Pressure cookers are a great way to cook food thoroughly and—most important—fast. This simple but brilliant device is essentially a kitchen pan on steroids with a lid that locks in super-high heat and pressure. It's a genius tool for the time-stretched.
Why Pressure Cookers Rule
Typically, anything made in a pressure cooker is ready in one-third of the time it would take with the stove top or oven. That's because of the intense steam and pressure built up in the airtight pan. And because of the quick cook time (we're talking an entire pot roast can be ready in about an hour!), what you're preparing retains more of its original vitamins and minerals. Yet this unsung hero of the kitchen has earned a bad rap in the past (heat + pressure can be scary for some) and can be intimidating to the uninitiated. But our guide to the virtues of today's versions of the pressure cooker will make your crock pot jealous.
First Things First: Eliminate the Fear Factor
The pressure cooker is a time-saver and it's healthier—what's not to love, right? Well, this appliance has gotten a bit of a bad rap in past years. And partially rightly so. Yes, we've all heard the horror stories: Explosions! High velocity gusts of steam! Things flying across the room! But that is all in the past. Modern versions of pressure cookers (a device that also led to the invention of canning foods) come with some safety measures to ensure they do not explode:
- The interlocking lid must be locked before the pressure will start to build up. Otherwise it's just a regular sauce pan.
- A sealing ring helps create an air-tight seal that won't allow steam to escape unless you press the safety valve or regulator (see: quick release below).
- The cooker comes with either an over-pressure plug and/or back-up vents to make sure things don't get too crazy in there.
Okay, now that we've settled that...
Learn the Lingo
With any new appliance, there may be a word or two (or three) introduced into your vocabulary. Here's a quick run-down of terms that will come in handy as you're getting familiar with all the bells and whistles of your new pan:
Quick release and natural release: Essentially, these terms refer to the way you release the pressure inside to open the pressure cooker when the food is done. You're either going to open the pressure release valve right away (quick release) or you're going to let the pressure drop naturally and gradually (natural release).
- Use quick release for any type of food that's just kinda done when it's done, like vegetables or eggs. In some cases, you need to use quick release to add food to the pot before you reseal it to resume cooking. Note: this will expel a locomotive-like stream of steam, so make sure it's pointed away from you or any people.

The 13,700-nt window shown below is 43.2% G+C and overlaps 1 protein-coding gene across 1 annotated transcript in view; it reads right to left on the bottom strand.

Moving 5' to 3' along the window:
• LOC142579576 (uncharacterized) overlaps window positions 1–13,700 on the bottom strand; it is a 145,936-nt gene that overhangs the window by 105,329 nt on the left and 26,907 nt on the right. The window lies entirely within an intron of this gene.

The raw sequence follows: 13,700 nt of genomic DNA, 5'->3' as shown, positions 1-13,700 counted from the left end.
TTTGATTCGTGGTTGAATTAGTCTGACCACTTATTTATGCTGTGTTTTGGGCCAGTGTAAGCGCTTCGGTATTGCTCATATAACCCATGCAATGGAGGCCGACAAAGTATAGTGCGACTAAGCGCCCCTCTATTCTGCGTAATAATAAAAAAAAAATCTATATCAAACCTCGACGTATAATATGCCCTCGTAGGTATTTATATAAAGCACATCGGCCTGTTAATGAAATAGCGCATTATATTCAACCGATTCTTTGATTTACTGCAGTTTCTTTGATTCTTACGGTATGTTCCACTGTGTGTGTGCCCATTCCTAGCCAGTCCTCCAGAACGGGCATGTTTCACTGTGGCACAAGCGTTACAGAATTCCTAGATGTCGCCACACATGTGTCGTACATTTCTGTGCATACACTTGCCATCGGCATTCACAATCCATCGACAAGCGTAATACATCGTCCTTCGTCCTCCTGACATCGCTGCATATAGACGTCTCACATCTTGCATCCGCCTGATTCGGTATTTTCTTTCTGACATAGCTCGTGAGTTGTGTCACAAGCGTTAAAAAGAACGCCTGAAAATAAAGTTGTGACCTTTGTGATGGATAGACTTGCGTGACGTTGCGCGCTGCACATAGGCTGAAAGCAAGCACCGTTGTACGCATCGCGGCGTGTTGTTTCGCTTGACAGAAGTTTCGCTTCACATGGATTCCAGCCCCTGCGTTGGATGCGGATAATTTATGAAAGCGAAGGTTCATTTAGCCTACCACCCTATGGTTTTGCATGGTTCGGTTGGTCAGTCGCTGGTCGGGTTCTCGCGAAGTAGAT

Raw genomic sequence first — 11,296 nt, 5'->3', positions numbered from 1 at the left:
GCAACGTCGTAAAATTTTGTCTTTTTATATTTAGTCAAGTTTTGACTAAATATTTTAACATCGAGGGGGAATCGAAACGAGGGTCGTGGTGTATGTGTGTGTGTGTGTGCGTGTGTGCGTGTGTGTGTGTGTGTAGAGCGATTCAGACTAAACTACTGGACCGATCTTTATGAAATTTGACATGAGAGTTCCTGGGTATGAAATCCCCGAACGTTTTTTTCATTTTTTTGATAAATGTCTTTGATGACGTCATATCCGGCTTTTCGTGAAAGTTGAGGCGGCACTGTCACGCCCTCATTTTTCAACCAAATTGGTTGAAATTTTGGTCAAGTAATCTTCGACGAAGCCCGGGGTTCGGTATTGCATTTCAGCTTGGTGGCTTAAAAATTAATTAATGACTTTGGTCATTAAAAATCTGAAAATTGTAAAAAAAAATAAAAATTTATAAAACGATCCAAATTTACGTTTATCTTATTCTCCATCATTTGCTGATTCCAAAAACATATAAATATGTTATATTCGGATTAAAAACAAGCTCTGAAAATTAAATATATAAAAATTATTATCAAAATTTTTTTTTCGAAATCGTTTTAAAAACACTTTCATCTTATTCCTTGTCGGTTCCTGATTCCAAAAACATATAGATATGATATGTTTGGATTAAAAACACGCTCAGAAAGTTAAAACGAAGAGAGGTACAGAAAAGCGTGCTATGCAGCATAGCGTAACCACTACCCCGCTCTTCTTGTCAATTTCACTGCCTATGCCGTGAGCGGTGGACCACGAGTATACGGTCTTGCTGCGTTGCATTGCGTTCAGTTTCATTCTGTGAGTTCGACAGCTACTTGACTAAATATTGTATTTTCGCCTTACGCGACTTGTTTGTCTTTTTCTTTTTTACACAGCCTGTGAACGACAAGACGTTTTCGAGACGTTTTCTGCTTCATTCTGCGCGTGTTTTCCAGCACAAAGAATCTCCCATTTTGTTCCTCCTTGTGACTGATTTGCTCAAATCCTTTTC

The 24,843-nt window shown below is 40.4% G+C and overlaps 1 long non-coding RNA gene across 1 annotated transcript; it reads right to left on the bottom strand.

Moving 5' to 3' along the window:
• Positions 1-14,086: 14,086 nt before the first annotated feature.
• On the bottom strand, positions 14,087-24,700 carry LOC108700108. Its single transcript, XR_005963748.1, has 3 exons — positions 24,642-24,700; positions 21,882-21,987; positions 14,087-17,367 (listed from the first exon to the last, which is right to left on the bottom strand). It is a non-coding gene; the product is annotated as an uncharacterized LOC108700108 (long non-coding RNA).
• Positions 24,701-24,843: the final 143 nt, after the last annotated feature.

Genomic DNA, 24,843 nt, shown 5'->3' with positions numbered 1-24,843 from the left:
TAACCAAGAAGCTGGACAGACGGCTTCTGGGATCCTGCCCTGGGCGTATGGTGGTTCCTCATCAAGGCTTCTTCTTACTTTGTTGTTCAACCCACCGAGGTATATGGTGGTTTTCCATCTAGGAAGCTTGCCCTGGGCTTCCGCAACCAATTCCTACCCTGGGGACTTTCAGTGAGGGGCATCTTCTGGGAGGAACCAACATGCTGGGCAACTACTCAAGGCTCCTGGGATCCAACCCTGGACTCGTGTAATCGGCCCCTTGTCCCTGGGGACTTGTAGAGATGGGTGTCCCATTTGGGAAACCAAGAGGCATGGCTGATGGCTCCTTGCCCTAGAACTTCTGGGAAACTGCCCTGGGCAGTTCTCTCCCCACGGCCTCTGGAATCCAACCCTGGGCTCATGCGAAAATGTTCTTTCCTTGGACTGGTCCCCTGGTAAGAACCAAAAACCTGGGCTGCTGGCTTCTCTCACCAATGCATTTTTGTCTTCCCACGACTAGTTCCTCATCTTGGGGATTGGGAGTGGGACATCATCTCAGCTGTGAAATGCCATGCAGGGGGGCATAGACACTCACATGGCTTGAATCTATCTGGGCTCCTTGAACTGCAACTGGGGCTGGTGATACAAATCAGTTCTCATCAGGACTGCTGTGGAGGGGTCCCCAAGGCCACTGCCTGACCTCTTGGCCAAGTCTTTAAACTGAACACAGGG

- Use natural release for meats that might benefit from a little simmer, or any other foods you want to stay toasty for a bit.
Pressure indicator: That's the little plastic piece on top of your lid that'll pop up when the correct pressure has been reached (think those plastic timers jammed into a grocery store turkey that pop up when the bird is cooked). It'll also fall when the pressure has dropped, indicating it's safe to open your lid.
Pressure release valve: You'll find this on the lid—this knob is what you'll use for that quick release we talked about above.
How Much Do You Fill Up the Pan?
Generally speaking, it shouldn't be more than two-thirds full of anything, but every model is a little different, so check your owner's manual for specifics on how much water you need to use and how much food you can cook in yours to avoid burning foods or plugging up the steam valve.
Pressure Cooker Recipes
You're used to certain conventional baking and stove top cooking times, so this new world might be a little disorienting. But—again—fear not! Reference the appliance's owner's manual to get some good rules of thumb for different types of foods. Also, use recipes: They'll send you in the right direction. We've got plenty of our favorites to get you started.
And for those living in wintery climates, these devices come with an added bonus: they create a cozy warmth in your kitchen as they simmer and whistle while they work.
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